Hi, I'm Dr. Moshe Roth. I'm a developmental optometrist. I practice in old bridge, New Jersey. This is the third in a series of what's the difference between occupational therapy and vision therapy. Where do they differ? Where are they similar, which therapies right for your child.
If the child's visual system is the underlying cause of a behavioral or a learning problem, then a personalized vision therapy program is usually the best answer to help the child gain the visual skills they need to succeed. So what is the best time to go to consider vision therapy for your child? The answer is simple and straightforward. If your child is struggling in school, it's important to first be evaluated by a doctor who specializes in vision problems that affect learning. If a child has trouble with visually demanding tasks like homework or reading, or spelling or complaints of headaches, then a doctor that's skilled in this area is able to evaluate and determine efficient therapies indicated.
It also applies to children will avoid sports. There may be an issue in judging space and how fast the ball is coming toward that developmental optometrists also work on sports vision.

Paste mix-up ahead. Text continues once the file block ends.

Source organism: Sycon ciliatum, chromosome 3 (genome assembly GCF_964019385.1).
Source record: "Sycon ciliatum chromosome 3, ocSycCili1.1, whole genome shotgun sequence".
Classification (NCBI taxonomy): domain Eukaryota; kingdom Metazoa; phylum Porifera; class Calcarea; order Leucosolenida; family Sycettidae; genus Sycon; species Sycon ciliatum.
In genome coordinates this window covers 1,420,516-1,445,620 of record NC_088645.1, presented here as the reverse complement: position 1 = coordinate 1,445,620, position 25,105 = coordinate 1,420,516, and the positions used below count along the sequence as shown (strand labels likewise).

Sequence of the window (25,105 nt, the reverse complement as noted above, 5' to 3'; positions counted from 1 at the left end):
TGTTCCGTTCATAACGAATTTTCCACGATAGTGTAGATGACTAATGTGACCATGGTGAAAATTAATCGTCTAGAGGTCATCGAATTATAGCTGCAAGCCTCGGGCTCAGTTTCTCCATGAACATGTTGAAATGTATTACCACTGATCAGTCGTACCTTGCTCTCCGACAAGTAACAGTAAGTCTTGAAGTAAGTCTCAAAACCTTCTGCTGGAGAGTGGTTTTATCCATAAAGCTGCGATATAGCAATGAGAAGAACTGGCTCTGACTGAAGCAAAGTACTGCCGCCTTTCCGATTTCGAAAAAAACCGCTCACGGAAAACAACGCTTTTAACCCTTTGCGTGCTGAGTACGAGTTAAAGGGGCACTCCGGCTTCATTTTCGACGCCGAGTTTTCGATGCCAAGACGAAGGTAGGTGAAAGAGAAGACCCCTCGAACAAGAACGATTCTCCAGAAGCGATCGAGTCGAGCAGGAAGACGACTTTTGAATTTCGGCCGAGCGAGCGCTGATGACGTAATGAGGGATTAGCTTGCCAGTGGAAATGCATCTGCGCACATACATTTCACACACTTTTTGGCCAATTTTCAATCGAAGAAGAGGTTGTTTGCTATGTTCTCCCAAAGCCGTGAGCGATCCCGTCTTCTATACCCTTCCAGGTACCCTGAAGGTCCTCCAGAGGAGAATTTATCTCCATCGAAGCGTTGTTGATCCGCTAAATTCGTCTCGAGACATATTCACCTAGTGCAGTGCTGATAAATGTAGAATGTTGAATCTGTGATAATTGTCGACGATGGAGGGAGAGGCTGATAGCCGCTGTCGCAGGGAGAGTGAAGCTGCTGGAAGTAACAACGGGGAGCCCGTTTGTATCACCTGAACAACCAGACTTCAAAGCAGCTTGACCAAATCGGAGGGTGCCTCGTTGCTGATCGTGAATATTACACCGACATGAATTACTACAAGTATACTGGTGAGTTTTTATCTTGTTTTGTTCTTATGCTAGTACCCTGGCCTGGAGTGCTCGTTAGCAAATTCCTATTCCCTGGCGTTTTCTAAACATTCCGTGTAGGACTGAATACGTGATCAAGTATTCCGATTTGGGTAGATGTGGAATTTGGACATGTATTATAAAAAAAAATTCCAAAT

The point is that a doctor of optometry and specifically a developmental optometrist is a doctor that provides the expertise needed to address the visual system and how somebody is able to read and learn. This is not the lesson, the benefits that occupational therapy provides. Okay. They're excellent in what they do.
As I said before, there's certainly an overlap between OT and PT. Likewise, there's an overlap between OT and vision therapy. Within our vision therapy program, there's a bit of what an OT does, but vision therapy is not OT. OTs and PTs often refer patients to our office.
OT sometimes reformed visual exercises with children, but only an eye doctor experience in vision therapy can provide therapeutic lenses and prisms and filters that enable the child to develop visual skills that are needed for school success. Not all optometrists are trained in vision therapy, vision therapy. I'm a fellow of the college of optometry and vision development, and that means that I've obtained certification in this subspecialty. My associate Dr. Tiomno has completed a residency program in our office.
Again, we're happy to provide the evaluation and the treatment for vision-based learning problems. You can reach us at 732-679-2020. We're located in Old Bridge, New Jersey.